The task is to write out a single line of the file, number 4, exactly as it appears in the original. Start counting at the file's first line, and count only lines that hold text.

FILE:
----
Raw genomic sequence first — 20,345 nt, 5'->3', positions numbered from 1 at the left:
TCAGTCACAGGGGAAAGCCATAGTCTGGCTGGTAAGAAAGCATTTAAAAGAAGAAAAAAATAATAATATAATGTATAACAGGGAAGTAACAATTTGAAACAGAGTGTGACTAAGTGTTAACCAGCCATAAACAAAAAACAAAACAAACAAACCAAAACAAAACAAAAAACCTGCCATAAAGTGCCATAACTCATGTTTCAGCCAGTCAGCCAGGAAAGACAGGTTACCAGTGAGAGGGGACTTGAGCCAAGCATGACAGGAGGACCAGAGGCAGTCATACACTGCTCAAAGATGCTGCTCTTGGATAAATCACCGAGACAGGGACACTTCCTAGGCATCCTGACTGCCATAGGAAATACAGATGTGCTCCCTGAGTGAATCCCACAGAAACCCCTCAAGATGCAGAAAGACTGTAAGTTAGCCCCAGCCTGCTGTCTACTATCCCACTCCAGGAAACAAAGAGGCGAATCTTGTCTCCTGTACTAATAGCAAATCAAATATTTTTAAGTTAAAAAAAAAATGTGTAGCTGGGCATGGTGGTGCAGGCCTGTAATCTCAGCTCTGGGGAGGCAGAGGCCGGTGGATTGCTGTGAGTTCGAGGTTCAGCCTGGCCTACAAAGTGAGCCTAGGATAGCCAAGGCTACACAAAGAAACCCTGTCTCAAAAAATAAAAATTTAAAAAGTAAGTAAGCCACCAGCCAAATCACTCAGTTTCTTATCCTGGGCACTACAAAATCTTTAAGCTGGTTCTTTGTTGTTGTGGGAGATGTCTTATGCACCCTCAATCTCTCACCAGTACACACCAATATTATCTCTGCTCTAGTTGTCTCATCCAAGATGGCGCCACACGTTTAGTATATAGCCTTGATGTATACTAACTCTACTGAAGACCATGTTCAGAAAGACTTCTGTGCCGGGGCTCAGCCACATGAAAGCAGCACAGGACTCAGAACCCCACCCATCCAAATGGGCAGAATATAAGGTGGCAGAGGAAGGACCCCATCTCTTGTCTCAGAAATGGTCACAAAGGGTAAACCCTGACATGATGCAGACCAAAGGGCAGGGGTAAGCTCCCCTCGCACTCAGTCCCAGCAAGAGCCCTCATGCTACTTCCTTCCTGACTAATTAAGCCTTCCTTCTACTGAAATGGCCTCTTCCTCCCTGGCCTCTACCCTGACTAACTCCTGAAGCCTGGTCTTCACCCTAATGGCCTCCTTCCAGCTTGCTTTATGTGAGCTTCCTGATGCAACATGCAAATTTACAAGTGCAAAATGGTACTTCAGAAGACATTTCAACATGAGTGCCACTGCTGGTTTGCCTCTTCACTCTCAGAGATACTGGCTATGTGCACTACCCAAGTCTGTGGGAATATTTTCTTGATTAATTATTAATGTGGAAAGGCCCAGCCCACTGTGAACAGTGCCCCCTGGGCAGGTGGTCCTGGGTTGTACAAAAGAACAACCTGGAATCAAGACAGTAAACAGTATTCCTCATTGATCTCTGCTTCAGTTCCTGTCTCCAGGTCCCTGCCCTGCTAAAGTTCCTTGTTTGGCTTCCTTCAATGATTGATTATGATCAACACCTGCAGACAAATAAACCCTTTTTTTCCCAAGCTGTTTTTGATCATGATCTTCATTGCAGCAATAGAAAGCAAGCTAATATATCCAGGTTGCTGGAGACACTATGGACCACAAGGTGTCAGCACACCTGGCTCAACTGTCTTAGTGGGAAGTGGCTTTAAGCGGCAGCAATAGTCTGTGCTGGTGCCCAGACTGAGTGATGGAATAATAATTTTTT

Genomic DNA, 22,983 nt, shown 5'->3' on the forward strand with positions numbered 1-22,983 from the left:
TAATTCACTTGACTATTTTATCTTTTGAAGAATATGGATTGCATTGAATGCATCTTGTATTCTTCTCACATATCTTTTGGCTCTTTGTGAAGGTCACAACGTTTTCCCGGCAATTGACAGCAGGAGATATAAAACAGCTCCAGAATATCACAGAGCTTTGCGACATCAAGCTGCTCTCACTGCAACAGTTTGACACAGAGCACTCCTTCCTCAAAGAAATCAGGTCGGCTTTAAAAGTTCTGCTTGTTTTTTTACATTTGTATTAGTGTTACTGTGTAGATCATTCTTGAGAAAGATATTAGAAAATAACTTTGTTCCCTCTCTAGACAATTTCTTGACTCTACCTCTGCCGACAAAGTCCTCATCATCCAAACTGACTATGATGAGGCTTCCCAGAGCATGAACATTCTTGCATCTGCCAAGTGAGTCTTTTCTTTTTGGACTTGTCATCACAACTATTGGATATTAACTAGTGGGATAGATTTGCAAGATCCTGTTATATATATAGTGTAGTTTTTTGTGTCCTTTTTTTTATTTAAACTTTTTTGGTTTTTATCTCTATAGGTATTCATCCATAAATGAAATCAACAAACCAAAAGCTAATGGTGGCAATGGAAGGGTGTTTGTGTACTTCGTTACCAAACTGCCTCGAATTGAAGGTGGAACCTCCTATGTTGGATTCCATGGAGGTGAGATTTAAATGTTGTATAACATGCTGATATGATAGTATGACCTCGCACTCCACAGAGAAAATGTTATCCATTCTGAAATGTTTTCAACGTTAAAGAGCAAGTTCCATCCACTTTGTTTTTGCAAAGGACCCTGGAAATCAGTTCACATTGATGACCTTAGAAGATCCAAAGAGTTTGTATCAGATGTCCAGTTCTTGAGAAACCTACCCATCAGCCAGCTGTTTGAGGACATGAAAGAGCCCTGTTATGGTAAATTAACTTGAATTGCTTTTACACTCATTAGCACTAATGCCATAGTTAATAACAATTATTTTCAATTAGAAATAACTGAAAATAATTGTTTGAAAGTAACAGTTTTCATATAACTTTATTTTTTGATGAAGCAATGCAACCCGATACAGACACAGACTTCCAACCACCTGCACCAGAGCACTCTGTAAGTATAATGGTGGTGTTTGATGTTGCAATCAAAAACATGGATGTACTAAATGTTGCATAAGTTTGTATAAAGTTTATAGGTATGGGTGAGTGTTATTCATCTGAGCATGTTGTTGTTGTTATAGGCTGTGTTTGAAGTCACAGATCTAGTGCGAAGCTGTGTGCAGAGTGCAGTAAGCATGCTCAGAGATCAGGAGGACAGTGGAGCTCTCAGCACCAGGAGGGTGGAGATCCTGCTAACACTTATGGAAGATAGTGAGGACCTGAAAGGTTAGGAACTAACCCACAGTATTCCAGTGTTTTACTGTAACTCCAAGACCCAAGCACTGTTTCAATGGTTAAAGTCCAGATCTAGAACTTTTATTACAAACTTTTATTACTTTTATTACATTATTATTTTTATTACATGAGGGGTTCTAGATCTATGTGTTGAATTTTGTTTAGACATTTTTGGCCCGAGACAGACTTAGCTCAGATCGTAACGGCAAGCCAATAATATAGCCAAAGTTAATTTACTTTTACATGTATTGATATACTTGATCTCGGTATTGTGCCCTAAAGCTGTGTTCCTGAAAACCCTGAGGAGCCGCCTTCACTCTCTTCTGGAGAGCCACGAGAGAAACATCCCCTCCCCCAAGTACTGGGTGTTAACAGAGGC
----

TAATTCACTTGACTATTTTATCTTTTGAAGAATATGGATTGCATTGAATGCATCTTGTATTCTTCTCACATATCTTTTGGCTCTTTGTGAAGGTCACAACGTTTTCCCGGCAATTGACAGCAGGAGATATAAAACAGCTCCAGAATATCACAGAGCTTTGCGACATCAAGCTGCTCTCACTGCAACAGTTTGACACAGAGCACTCCTTCCTCAAAGAAATCAGGTCGGCTTTAAAAGTTCTGCTTGTTTTTTTACATTTGTATTAGTGTTACTGTGTAGATCATTCTTGAGAAAGATATTAGAAAATAACTTTGTTCCCTCTCTAGACAATTTCTTGACTCTACCTCTGCCGACAAAGTCCTCATCATCCAAACTGACTATGATGAGGCTTCCCAGAGCATGAACATTCTTGCATCTGCCAAGTGAGTCTTTTCTTTTTGGACTTGTCATCACAACTATTGGATATTAACTAGTGGGATAGATTTGCAAGATCCTGTTATATATATAGTGTAGTTTTTTGTGTCCTTTTTTTTATTTAAACTTTTTTGGTTTTTATCTCTATAGGTATTCATCCATAAATGAAATCAACAAACCAAAAGCTAATGGTGGCAATGGAAGGGTGTTTGTGTACTTCGTTACCAAACTGCCTCGAATTGAAGGTGGAACCTCCTATGTTGGATTCCATGGAGGTGAGATTTAAATGTTGTATAACATGCTGATATGATAGTATGACCTCGCACTCCACAGAGAAAATGTTATCCATTCTGAAATGTTTTCAACGTTAAAGAGCAAGTTCCATCCACTTTGTTTTTGCAAAGGACCCTGGAAATCAGTTCACATTGATGACCTTAGAAGATCCAAAGAGTTTGTATCAGATGTCCAGTTCTTGAGAAACCTACCCATCAGCCAGCTGTTTGAGGACATGAAAGAGCCCTGTTATGGTAAATTAACTTGAATTGCTTTTACACTCATTAGCACTAATGCCATAGTTAATAACAATTATTTTCAATTAGAAATAACTGAAAATAATTGTTTGAAAGTAACAGTTTTCATATAACTTTATTTTTTGATGAAGCAATGCAACCCGATACAGACACAGACTTCCAACCACCTGCACCAGAGCACTCTGTAAGTATAATGGTGGTGTTTGATGTTGCAATCAAAAACATGGATGTACTAAATGTTGCATAAGTTTGTATAAAGTTTATAGGTATGGGTGAGTGTTATTCATCTGAGCATGTTGTTGTTGTTATAGGCTGTGTTTGAAGTCACAGATCTAGTGCGAAGCTGTGTGCAGAGTGCAGTAAGCATGCTCAGAGATCAGGAGGACAGTGGAGCTCTCAGCACCAGGAGGGTGGAGATCCTGCTAACACTTATGGAAGATAGTGAGGACCTGAAAGGTTAGGAACTAACCCACAGTATTCCAGTGTTTTACTGTAACTCCAAGACCCAAGCACTGTTTCAATGGTTAAAGTCCAGATCTAGAACTTTTATTACAAACTTTTATTACTTTTATTACATTATTATTTTTATTACATGAGGGGTTCTAGATCTATGTGTTGAATTTTGTTTAGACATTTTTGGCCCGAGACAGACTTAGCTCAGATCGTAACGGCAAGCCAATAATATAGCCAAAGTTAATTTACTTTTACATGTATTGATATACTTGATCTCGGTATTGTGCCCTAAAGCTGTGTTCCTGAAAACCCTGAGGAGCCGCCTTCACTCTCTTCTGGAGAGCCACGAGAGAAACATCCCCTCCCCCAAGTACTGGGTGTTAACAGAGGC